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- keggy - 10-03-1999 10:19 AM

Should you chill a bottle of merlot prior to drinking and then can it be rechilled if not finished. Also do some wines become better if let sitting in the glass for a while before drinking, and why?


- Tabby - 10-03-1999 10:38 AM

Chilling most red wines before serving will do you no favours at all. The fuller bodied, more tannic reds will just taste bitter. Having said that, a red that is low in tannin, for example, a Pinot Noir, or a Beaujolais, can benefit from refrigeration for a short time. The fruitier the wine the better. I wouldn't really recommend chilling a bottle of Merlot....correct me anyone if I'm misled in believing this.

Most wines benefit from the opportunity to "breathe" in the glass. You will find that a wine will smell and taste quite different after 15 minutes in glass; it's all down to exposure to the air.


- Jerry D Mead - 10-03-1999 12:06 PM

A lot depends on what one means by chilling, and which Merlot you're talking about.

If by chilling, you mean leaving in the fridge over night or icing down for 30 minutes in an icewater bath...then I wouldn't recommend it either (hastening to add that if that's the way you like it, you should always drink what you like and our opinions be damned...but better not to inflict your personal taste on other people if it isn't the majority view).

But if you're talking about dropping room temp on a warm summer day (or even in a 70 degree house or restaurant) to something closer to cellar temperature (say 60 degrees F)...then I'm all for it.

The idea of room temp was developed when rooms were in old castles without central heating, and when people had real cellars from which to bring up the wine.

So chilled, yes...iced/refrigerated longterm...no.

Does breathing help wine? Sometimes...some of the tech types may try to explain why.

But once again I have to qualify. If you're talking about a waiter pulling the cork out of the bottle and leaving it set on the table for 15 minutes...that won't do a thing. Not much aeration is going to take place through that little hole in top and that tiny exposed wine surface.

If you mean splashing the wine into a decanter, or pouring it out into your glass and swirling it for 15 minutes while waiting for your entree...then there can definitely be an impact. Usually a softening of harshness and tannin in reds...a blowing off of sulfur dioxide should any be present...and an expanding and enhancing of elements of the bouquet.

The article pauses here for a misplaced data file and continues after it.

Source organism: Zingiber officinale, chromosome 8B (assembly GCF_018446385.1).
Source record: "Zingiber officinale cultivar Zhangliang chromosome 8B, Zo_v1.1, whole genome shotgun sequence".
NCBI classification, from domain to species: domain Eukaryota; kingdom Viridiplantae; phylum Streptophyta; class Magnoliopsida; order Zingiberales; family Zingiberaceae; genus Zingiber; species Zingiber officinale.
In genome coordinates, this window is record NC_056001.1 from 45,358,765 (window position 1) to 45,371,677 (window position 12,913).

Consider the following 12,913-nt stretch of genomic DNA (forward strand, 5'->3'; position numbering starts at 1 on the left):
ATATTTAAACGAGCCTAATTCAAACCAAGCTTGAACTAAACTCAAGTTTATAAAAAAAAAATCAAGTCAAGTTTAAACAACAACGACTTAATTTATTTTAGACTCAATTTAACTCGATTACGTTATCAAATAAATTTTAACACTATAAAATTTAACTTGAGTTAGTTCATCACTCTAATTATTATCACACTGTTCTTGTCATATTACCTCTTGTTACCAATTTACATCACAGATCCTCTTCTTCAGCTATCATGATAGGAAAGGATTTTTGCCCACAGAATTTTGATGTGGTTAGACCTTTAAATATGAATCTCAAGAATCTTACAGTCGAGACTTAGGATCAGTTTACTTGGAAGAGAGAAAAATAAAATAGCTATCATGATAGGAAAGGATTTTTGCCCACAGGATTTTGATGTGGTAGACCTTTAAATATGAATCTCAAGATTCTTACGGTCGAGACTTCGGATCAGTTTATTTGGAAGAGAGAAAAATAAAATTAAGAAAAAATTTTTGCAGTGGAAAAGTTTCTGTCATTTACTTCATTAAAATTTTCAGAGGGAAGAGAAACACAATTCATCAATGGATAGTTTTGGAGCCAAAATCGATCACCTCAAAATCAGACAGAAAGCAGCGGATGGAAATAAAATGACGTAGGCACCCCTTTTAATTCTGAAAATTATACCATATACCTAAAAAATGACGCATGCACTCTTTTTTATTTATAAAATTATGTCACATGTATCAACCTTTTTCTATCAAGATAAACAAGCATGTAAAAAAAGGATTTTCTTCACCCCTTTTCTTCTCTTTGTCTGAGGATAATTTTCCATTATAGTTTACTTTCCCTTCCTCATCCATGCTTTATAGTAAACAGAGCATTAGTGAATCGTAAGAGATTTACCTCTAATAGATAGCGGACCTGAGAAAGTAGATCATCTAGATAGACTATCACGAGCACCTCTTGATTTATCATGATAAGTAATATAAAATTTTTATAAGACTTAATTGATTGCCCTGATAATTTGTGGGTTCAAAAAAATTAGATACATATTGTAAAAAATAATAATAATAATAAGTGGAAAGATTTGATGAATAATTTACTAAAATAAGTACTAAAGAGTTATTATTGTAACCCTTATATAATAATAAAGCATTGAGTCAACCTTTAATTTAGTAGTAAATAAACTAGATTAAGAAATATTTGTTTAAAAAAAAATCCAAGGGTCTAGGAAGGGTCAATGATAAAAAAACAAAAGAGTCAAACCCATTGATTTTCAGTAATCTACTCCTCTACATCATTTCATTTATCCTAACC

If you want to impress your friends...learn how to fill your glass half full and swirl the wine fairly rapidly without wearing it on your necktie or blouse...sniffing it periodically...and when they ask why you're swirling your wine...tell them..."I'm volatilizing my esters." (Esters being aromatic compounds in wine). Sounds pretty sexy, what?

Another factor in chilling Merlot is the style of the Merlot...the soft fruity style will handle more chilling than will a big extractive style that's closer to what we expect from Cabernet Sauvignon.


- Randy Caparoso - 10-03-1999 05:37 PM

There are definite temperature zones where wine types seem to display more flavor as well as fruitier, fresher aromas.

We've run a number of blind tasting tests over the years involving the same wine at different temperatures. Often, the differences are so dramatic that unsuspecting tasters actually believe that they are tasting different wines. In any case, we've found that moderately tannic reds like Merlot has been shown to taste "better" to most people at slightly lower than normal room temperature -- somewhere between 60 and 65 degrees Farenheit. If your room is around 75, you'll definitely need to stick it in the fridge for at least half an hour. After that (as Curmudgeon points out), it's personal taste. I, for instance, don't mind a bit more of a chill; and so I like a red in the fridge for at least an hour.

And of course, as previously noted, super high tannin reds like Cabernet Sauvignon, and many Zinfandels and Syrahs, need a tad less chill, yet still are preferred somewhere between 62 and 68. Many Pinot Noirs, as well as a many "country" reds from various countries, seem to be preferred somewhere between 50 and 60. Beaujolais and Gamay types, right down to close to the fully chilled level of 45 to 50.

Finally, once you find the optimal temperature for yourself, you should also consider the "warming" factor as bottles sit out -- which is the reason why I always slightly over-chill. You see, I live in Paradise (Hawaii, where it's always warm), and so it's a common thing for us to just open up the freezer and grab some ice cubes to throw into our glasses of favorite reds.


[This message has been edited by Randy Caparoso (edited 10-03-99).]